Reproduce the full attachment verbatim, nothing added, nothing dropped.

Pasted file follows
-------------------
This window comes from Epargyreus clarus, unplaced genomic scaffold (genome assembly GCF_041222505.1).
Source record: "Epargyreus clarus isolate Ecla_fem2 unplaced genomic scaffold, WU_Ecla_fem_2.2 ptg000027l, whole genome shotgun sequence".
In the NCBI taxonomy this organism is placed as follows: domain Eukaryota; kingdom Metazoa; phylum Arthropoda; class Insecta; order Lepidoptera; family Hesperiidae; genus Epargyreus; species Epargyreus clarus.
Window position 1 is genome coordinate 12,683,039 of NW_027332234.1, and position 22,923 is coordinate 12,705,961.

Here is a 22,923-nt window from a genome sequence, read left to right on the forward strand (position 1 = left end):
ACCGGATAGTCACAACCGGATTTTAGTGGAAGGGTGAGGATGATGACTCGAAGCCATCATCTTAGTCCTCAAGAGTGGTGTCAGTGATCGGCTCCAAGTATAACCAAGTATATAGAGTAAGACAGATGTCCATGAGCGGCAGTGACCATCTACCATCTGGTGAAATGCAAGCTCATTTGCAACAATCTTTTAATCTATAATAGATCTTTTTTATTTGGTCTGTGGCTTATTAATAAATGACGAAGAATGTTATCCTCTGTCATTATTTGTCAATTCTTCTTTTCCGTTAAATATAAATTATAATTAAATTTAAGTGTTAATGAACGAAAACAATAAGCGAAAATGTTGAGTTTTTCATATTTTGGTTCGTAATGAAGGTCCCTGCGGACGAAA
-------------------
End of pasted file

This window comes from Epargyreus clarus, unplaced genomic scaffold (genome assembly GCF_041222505.1).
Source record: "Epargyreus clarus isolate Ecla_fem2 unplaced genomic scaffold, WU_Ecla_fem_2.2 ptg000027l, whole genome shotgun sequence".
In the NCBI taxonomy this organism is placed as follows: domain Eukaryota; kingdom Metazoa; phylum Arthropoda; class Insecta; order Lepidoptera; family Hesperiidae; genus Epargyreus; species Epargyreus clarus.
Window position 1 is genome coordinate 12,683,039 of NW_027332234.1, and position 22,923 is coordinate 12,705,961.

Here is a 22,923-nt window from a genome sequence, read left to right on the forward strand (position 1 = left end):
ACCGGATAGTCACAACCGGATTTTAGTGGAAGGGTGAGGATGATGACTCGAAGCCATCATCTTAGTCCTCAAGAGTGGTGTCAGTGATCGGCTCCAAGTATAACCAAGTATATAGAGTAAGACAGATGTCCATGAGCGGCAGTGACCATCTACCATCTGGTGAAATGCAAGCTCATTTGCAACAATCTTTTAATCTATAATAGATCTTTTTTATTTGGTCTGTGGCTTATTAATAAATGACGAAGAATGTTATCCTCTGTCATTATTTGTCAATTCTTCTTTTCCGTTAAATATAAATTATAATTAAATTTAAGTGTTAATGAACGAAAACAATAAGCGAAAATGTTGAGTTTTTCATATTTTGGTTCGTAATGAAGGTCCCTGCGGACGAAA